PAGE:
Jumping back into the dating pool isn’t easy after you’ve been off the market for a while. You have the desire to meet someone new, but it seems like a lot of work. Where do you start? What do you say?
Dating can be fun, but it’s also highly stressful—especially if you’re the type of person that overthinks. To help you get over the initial anxiety (it’s totally normal, by the way, so cut yourself some slack), we’ve put together some tips and advice to get you back on your game.
First-Date Tips that Work
If you’re anxious about dating someone you don’t know, try this: psych yourself into thinking you are reconnecting with an old friend. Do you have someone in your life who’s just easy to be around? Imagine you are getting ready to meet with or talk to that person. Immediately, you will start to feel a sense of comfort and excitement, which will get you through those nervous moments.
People tend to share more easily and honestly about themselves if they feel safe and non-judged. Create a comfortable space by being kind, curious, and interested in learning more about the person.
Here are a few ideas to set the tone:
- Start with an ice breaker. You can say something basic, like “Tell me what you did this weekend?” or “What have you been up to this summer?” Starting with simple, non-personal questions like these will help both of you share about yourselves and establish a comfortable space. You’ll learn a lot about the other person simply by finding out how they spend their time.
- While they are sharing, search for a common connection/bonding point. For example, maybe they mention they like Thai food, and you do too. Something as simple as a shared love of exotic cuisine could become a segue into a conversation about travel. Have they been to Thailand? What are some of their most memorable travelling destinations, and why?
- Search for additional topics within the conversation. Be mindful; it should always be a two-way conversation. If it isn’t, don’t hesitate to jump in (if they are doing all the talking) or take a breather and let them speak (if it’s you).
If you feel the topic needs to change—for example, if they are talking a lot about work, and you want to learn more about them outside of work—don’t be afraid to steer the conversation into another direction. It doesn’t have to be abrupt or awkward; your words can actually beflattering and draw them in closer. You could say something like, “Wow, you sure sound accomplished. I love learning about your career success, but I would really like to learn more about who you are—tell me, what do you like to do when you are not working?” or maybe “You are so busy! Do you ever have any time for yourself? What do you like to do to blow off steam?”
First conversations are a bit of a balancing act, so be mindful that you are not asking too many questions. You don’t want to come across like you’re interrogating or interviewing them!
Pre-Date First Call Tips and Topic Ideas
Typically, a first call is more of an introduction, but it could lead to a more meaningful conversation if you are both open and have the time to speak.
- Find a quiet place to make your call. The best place to have a personal call is not a work environment. Find a place with minimal distractions. Don’t forget to keep your first call “cheat sheet” handy!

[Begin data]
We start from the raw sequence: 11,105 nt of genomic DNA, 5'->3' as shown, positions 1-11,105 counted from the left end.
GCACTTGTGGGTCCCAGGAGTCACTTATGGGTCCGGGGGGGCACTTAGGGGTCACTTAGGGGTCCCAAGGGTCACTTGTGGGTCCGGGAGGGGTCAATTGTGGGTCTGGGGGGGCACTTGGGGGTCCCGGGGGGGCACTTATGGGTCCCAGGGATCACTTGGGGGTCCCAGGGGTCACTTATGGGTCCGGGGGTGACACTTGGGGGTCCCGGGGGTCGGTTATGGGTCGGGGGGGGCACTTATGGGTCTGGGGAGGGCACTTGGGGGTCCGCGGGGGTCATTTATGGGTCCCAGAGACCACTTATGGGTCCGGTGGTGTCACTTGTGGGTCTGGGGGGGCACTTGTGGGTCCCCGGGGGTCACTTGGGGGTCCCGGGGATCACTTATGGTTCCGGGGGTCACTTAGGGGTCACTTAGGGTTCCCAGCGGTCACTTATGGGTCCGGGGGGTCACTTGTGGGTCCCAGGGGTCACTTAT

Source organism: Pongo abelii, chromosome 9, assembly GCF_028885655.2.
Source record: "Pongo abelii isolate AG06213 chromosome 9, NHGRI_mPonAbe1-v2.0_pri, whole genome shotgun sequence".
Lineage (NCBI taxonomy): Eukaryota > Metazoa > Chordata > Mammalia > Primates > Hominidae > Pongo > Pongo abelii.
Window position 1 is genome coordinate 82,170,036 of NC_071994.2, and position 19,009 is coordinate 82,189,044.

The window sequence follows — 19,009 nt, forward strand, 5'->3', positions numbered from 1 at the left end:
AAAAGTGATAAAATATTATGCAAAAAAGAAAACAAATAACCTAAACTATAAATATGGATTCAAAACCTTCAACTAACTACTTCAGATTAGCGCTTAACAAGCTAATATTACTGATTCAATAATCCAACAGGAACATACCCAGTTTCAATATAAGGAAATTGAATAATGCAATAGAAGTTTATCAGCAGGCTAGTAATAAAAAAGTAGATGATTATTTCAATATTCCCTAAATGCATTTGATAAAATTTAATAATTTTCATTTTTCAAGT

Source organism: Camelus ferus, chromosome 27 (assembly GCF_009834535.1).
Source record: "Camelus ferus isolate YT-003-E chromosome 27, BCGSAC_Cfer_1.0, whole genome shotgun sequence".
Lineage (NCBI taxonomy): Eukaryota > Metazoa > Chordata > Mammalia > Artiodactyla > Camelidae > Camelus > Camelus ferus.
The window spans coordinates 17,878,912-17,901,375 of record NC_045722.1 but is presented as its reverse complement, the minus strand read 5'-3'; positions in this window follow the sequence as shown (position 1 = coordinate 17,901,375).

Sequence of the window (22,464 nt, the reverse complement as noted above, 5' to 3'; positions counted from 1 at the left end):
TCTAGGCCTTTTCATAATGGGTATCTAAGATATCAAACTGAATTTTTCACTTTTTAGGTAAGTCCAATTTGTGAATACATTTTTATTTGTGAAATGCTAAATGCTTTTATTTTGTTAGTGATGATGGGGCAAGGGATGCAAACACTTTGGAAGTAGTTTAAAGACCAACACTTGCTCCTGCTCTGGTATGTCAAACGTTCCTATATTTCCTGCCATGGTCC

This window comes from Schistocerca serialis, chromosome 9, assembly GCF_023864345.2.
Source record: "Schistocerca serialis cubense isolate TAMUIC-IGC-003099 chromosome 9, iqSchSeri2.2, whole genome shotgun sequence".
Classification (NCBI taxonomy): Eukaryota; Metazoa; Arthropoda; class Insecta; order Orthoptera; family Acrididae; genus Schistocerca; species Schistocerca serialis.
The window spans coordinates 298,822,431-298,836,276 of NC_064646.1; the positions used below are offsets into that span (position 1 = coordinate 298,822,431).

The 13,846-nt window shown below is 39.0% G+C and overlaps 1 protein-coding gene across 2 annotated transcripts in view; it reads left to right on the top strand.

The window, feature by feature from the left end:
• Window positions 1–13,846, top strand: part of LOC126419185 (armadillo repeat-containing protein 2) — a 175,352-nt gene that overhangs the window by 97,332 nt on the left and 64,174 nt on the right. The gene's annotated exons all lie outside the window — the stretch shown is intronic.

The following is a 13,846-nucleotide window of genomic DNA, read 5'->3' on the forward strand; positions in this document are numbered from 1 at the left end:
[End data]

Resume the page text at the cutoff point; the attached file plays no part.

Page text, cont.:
- Follow up. After the initial call, follow up with a text thanking them for their time and suggesting you speak again that week. By indicating your interest, you are leaving no guesswork.
- Don’t use texting to get to know someone. Texting is an excellent way to share your interest in another date, decline a date, say hello, or thankyou. Texting is not a good way to get to know someone, so avoid lengthy texting conversations in the early stages of a relationship.
- Talk on the phone a few times before meeting. If possible, try and have a few phone calls before arranging an in-person date. Here are a few topics you might want to approach over the phone:
- Career and accomplishments: “Tell me about what inspired you to choose your career?” Be mindful as the conversation can turn into work talk pretty quickly. After a few minutes of sharing, the conversation should change direction.
- Growing up years: “I’d like to learn more about you. What was it like growing up in your house? ”Open-ended questions like these will help you learn about their influences, family situation, religious involvement, and their values in general.
- Financial security: “So, where do you live in Toronto, what area?” or“ What do you like about your neighbourhood?”You certainly don’t want to be too blunt about finances, but there are plenty of ways to fill in the blanks without coming right out and asking. If you want to learn if they are a homeowner, for example, you can comment on how high real estate prices are and see what they say. Keep in mind, homeownership isn’t always an indication of someone’s financial situation. Some people are just not interested in investing in property as they might prefer to do that with a partner. You could also ask, “I’d like to learn more about your travel interests. Tell me about the kinds of trips you like to go on!” this could also be a segue from the travel conversation.
- Physical fitness: “I like being active and like to do (insert your interests here), and I love doing things outdoors. What kind of activities do you enjoy?” Based on the answer, you might even talk about doing that thing (hiking, tennis, horseback riding, etc.) together sometime!
The lead-up to a first date isn’t easy for everyone. If you take the time to talk on the phone and get to know each other a little before you meet, you’ll feel much more comfortable when you finally do get together.